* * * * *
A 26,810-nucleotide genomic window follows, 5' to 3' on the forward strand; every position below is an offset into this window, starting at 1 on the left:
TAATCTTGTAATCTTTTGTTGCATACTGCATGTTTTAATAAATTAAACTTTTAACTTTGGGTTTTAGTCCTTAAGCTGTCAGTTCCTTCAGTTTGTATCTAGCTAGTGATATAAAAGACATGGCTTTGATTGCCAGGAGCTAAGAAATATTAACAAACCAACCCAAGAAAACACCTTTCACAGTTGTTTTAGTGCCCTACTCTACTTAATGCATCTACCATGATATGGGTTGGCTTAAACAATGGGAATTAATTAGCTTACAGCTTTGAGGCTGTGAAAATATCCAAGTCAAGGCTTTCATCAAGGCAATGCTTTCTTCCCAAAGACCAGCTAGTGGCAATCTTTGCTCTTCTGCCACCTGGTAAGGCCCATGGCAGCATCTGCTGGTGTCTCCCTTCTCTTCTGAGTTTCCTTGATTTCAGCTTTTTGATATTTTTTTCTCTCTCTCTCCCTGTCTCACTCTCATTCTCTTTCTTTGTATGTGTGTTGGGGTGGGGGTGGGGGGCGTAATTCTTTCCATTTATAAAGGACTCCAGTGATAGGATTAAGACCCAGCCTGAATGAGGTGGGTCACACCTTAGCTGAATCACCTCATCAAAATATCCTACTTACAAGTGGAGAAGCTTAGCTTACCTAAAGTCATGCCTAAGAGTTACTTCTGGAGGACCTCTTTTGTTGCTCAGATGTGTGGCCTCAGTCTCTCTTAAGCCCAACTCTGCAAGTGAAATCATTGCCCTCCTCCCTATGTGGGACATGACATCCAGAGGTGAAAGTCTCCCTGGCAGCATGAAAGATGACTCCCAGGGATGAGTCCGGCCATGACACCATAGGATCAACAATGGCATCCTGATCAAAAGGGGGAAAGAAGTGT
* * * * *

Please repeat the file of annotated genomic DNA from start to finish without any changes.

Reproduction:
A 26,810-nucleotide genomic window follows, 5' to 3' on the forward strand; every position below is an offset into this window, starting at 1 on the left:
TAATCTTGTAATCTTTTGTTGCATACTGCATGTTTTAATAAATTAAACTTTTAACTTTGGGTTTTAGTCCTTAAGCTGTCAGTTCCTTCAGTTTGTATCTAGCTAGTGATATAAAAGACATGGCTTTGATTGCCAGGAGCTAAGAAATATTAACAAACCAACCCAAGAAAACACCTTTCACAGTTGTTTTAGTGCCCTACTCTACTTAATGCATCTACCATGATATGGGTTGGCTTAAACAATGGGAATTAATTAGCTTACAGCTTTGAGGCTGTGAAAATATCCAAGTCAAGGCTTTCATCAAGGCAATGCTTTCTTCCCAAAGACCAGCTAGTGGCAATCTTTGCTCTTCTGCCACCTGGTAAGGCCCATGGCAGCATCTGCTGGTGTCTCCCTTCTCTTCTGAGTTTCCTTGATTTCAGCTTTTTGATATTTTTTTCTCTCTCTCTCCCTGTCTCACTCTCATTCTCTTTCTTTGTATGTGTGTTGGGGTGGGGGTGGGGGGCGTAATTCTTTCCATTTATAAAGGACTCCAGTGATAGGATTAAGACCCAGCCTGAATGAGGTGGGTCACACCTTAGCTGAATCACCTCATCAAAATATCCTACTTACAAGTGGAGAAGCTTAGCTTACCTAAAGTCATGCCTAAGAGTTACTTCTGGAGGACCTCTTTTGTTGCTCAGATGTGTGGCCTCAGTCTCTCTTAAGCCCAACTCTGCAAGTGAAATCATTGCCCTCCTCCCTATGTGGGACATGACATCCAGAGGTGAAAGTCTCCCTGGCAGCATGAAAGATGACTCCCAGGGATGAGTCCGGCCATGACACCATAGGATCAACAATGGCATCCTGATCAAAAGGGGGAAAGAAGTGT